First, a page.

Really, I think what this program most needs is a more robust ability to detect and account for subjects the way that a human being might. Subject recognition technology is already quite widespread in our cameras these days, and the evolution of similar technology in Aftershoot could help it better understand when it’s dealing with an unattractive composition or an unusable shot.

Even when presented with a radically different subject to that used to train its AI, Aftershoot Edits still did a pretty good job, although I did notice some exposure and white balance issues among its automatically-edited versions from this tennis shoot. Had I had more images to work with, I could’ve simply created another profile for editing this different style of images for better results.

Overall, though, I think Aftershoot already shows a lot of promise. And with the speed at which AI technology is developing, I don’t doubt that many of my concerns will be resolved in the not-too-distant future.

As of this writing, with a very affordable pricetag of just $15/month to get your foot in the door and the editing features available in beta, it costs very little to test out Aftershoot with your own subjects and editing style to see how it performs. If it works well for you, it could free up a whole lot of your time to be out finding more business, shooting more images and making more money. It’s a pity that the finished editing program will come with a (likely fairly steep) fee attached – though likely still less than the cost of hiring a human assistant for the same task.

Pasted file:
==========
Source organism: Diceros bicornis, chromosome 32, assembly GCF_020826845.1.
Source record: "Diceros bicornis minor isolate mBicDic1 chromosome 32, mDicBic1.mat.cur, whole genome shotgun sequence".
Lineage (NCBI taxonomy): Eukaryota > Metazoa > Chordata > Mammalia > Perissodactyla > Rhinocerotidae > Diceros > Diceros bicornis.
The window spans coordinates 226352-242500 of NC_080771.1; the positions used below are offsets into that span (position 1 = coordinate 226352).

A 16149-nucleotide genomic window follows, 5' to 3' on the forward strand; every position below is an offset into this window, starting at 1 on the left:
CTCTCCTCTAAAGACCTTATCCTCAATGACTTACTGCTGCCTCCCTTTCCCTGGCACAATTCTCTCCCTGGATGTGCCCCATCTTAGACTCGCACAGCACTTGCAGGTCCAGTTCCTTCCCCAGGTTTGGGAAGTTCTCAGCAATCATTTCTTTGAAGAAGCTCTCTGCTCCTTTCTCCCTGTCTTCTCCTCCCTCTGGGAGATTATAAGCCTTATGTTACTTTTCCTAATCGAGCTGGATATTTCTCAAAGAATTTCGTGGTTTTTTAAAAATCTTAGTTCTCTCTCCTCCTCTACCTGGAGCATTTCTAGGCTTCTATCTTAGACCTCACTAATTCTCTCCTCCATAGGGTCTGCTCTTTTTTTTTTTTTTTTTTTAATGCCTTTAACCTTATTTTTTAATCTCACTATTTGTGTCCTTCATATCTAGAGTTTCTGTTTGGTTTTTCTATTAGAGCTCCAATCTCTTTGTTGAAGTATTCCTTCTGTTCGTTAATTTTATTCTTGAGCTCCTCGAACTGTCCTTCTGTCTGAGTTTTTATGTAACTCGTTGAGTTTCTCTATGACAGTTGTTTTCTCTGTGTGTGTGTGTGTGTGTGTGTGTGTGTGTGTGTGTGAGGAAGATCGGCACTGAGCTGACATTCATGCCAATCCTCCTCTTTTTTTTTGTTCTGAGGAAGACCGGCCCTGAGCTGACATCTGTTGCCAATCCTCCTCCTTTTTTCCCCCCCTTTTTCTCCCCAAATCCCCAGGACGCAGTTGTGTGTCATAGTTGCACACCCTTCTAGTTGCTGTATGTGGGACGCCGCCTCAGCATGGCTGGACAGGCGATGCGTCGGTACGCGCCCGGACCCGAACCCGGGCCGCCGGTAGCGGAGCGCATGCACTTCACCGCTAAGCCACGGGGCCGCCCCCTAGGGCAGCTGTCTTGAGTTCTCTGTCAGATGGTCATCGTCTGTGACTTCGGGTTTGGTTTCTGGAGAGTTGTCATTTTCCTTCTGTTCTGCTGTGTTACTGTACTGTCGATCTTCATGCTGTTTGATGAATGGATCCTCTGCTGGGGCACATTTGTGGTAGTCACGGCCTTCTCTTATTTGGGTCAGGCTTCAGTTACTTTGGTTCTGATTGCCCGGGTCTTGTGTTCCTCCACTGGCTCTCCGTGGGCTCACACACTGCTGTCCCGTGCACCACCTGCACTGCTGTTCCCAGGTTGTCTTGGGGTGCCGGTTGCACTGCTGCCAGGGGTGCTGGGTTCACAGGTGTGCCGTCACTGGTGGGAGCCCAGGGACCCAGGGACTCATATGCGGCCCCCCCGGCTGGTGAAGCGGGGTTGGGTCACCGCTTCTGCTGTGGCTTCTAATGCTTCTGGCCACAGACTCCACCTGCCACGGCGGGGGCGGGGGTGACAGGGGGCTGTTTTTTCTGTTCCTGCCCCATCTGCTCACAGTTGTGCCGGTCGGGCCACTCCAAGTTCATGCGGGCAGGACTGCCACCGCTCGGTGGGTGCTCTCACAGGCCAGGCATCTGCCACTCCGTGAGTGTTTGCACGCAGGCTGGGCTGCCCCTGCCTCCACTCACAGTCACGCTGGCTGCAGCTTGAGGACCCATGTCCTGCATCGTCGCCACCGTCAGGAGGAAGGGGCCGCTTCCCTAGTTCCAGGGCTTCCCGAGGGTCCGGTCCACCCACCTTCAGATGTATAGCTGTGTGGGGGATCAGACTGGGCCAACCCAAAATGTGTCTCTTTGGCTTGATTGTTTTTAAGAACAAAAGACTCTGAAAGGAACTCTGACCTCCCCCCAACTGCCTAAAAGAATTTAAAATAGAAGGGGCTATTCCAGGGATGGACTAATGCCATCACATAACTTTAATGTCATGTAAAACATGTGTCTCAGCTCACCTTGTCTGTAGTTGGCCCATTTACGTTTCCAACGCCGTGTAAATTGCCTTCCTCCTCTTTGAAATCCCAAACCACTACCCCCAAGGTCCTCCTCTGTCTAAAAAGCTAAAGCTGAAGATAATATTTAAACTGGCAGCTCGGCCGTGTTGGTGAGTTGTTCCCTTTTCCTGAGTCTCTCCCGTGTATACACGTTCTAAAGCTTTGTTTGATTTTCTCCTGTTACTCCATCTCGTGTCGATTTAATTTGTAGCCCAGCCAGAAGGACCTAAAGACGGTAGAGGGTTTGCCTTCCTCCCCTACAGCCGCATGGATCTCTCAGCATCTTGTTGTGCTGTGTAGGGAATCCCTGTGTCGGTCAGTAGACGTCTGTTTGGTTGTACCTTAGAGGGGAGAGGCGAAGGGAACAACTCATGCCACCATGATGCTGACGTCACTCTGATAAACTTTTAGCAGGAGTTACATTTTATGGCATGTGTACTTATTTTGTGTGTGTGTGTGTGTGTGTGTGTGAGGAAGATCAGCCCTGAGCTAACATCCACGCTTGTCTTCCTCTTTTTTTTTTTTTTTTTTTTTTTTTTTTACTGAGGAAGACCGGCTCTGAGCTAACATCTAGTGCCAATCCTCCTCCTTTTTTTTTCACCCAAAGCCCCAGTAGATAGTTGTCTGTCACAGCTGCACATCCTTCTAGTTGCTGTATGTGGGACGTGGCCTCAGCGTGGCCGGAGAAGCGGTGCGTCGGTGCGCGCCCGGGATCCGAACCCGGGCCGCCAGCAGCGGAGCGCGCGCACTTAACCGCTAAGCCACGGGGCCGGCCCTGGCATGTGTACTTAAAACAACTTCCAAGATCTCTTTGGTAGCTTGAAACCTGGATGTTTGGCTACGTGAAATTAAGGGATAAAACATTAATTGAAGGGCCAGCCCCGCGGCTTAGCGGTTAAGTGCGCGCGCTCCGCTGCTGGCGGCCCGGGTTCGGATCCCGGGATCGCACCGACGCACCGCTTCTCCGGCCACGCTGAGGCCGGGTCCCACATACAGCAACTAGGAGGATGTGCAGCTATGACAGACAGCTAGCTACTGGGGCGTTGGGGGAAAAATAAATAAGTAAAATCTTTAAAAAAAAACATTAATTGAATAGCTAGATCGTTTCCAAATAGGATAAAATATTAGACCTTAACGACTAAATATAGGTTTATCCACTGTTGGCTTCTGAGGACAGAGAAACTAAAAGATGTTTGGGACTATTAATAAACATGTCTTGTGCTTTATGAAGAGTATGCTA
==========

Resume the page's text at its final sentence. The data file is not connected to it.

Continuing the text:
Above all, Aftershoot is clearly hinting at the way forward for the industry, and both it and AI in general are bound to get much farther along in a very short time!

What we like What we don’t
  • Clean, simple interface with plenty of hand-holding for new users
  • Has the potential to save hours of tedious culling and editing
  • No per-image or per-shoot charges
  • Pretty decent performance even on modest hardware
  • Leveling, cropping and duplicate detection work nicely
  • Blink detection doesn’t yield false positives
  • AI editing shows lots of promise
  • Editing features look set to be pretty pricey
  • Needs better subject detection / recognition
  • Needs a lot of already-edited images to train its editing algorithms
  • Has a tendency to rate photos inaccurately
  • Blur detection fails too often
  • Duplicate grouping works only within Aftershoots
  • Some tutorial videos are outdated